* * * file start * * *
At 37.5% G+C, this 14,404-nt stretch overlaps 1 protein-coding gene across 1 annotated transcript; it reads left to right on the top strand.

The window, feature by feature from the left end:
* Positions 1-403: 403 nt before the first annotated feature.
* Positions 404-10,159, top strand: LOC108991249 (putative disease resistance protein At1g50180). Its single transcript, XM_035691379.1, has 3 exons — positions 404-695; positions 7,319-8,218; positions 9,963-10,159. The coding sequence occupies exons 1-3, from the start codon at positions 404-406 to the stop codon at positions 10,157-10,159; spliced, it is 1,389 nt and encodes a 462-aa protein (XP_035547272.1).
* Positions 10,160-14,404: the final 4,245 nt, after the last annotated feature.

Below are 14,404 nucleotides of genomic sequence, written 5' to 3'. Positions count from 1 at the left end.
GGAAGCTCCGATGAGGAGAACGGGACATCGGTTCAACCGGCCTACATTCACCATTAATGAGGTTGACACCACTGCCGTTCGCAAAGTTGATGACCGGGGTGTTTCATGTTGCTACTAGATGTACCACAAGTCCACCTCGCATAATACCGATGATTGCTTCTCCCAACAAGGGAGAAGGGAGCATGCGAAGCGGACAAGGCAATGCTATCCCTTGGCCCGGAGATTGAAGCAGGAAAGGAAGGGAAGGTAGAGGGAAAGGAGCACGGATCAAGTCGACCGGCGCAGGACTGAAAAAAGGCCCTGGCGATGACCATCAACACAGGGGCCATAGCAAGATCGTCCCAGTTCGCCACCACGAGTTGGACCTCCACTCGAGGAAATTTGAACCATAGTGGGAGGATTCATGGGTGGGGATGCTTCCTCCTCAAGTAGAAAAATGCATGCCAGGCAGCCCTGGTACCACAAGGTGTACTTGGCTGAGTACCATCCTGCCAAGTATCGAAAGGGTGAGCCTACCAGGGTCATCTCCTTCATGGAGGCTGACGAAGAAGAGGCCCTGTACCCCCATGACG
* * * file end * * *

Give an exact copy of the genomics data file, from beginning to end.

At 37.5% G+C, this 14,404-nt stretch overlaps 1 protein-coding gene across 1 annotated transcript; it reads left to right on the top strand.

The window, feature by feature from the left end:
* Positions 1-403: 403 nt before the first annotated feature.
* Positions 404-10,159, top strand: LOC108991249 (putative disease resistance protein At1g50180). Its single transcript, XM_035691379.1, has 3 exons — positions 404-695; positions 7,319-8,218; positions 9,963-10,159. The coding sequence occupies exons 1-3, from the start codon at positions 404-406 to the stop codon at positions 10,157-10,159; spliced, it is 1,389 nt and encodes a 462-aa protein (XP_035547272.1).
* Positions 10,160-14,404: the final 4,245 nt, after the last annotated feature.

Below are 14,404 nucleotides of genomic sequence, written 5' to 3'. Positions count from 1 at the left end.
GGAAGCTCCGATGAGGAGAACGGGACATCGGTTCAACCGGCCTACATTCACCATTAATGAGGTTGACACCACTGCCGTTCGCAAAGTTGATGACCGGGGTGTTTCATGTTGCTACTAGATGTACCACAAGTCCACCTCGCATAATACCGATGATTGCTTCTCCCAACAAGGGAGAAGGGAGCATGCGAAGCGGACAAGGCAATGCTATCCCTTGGCCCGGAGATTGAAGCAGGAAAGGAAGGGAAGGTAGAGGGAAAGGAGCACGGATCAAGTCGACCGGCGCAGGACTGAAAAAAGGCCCTGGCGATGACCATCAACACAGGGGCCATAGCAAGATCGTCCCAGTTCGCCACCACGAGTTGGACCTCCACTCGAGGAAATTTGAACCATAGTGGGAGGATTCATGGGTGGGGATGCTTCCTCCTCAAGTAGAAAAATGCATGCCAGGCAGCCCTGGTACCACAAGGTGTACTTGGCTGAGTACCATCCTGCCAAGTATCGAAAGGGTGAGCCTACCAGGGTCATCTCCTTCATGGAGGCTGACGAAGAAGAGGCCCTGTACCCCCATGACG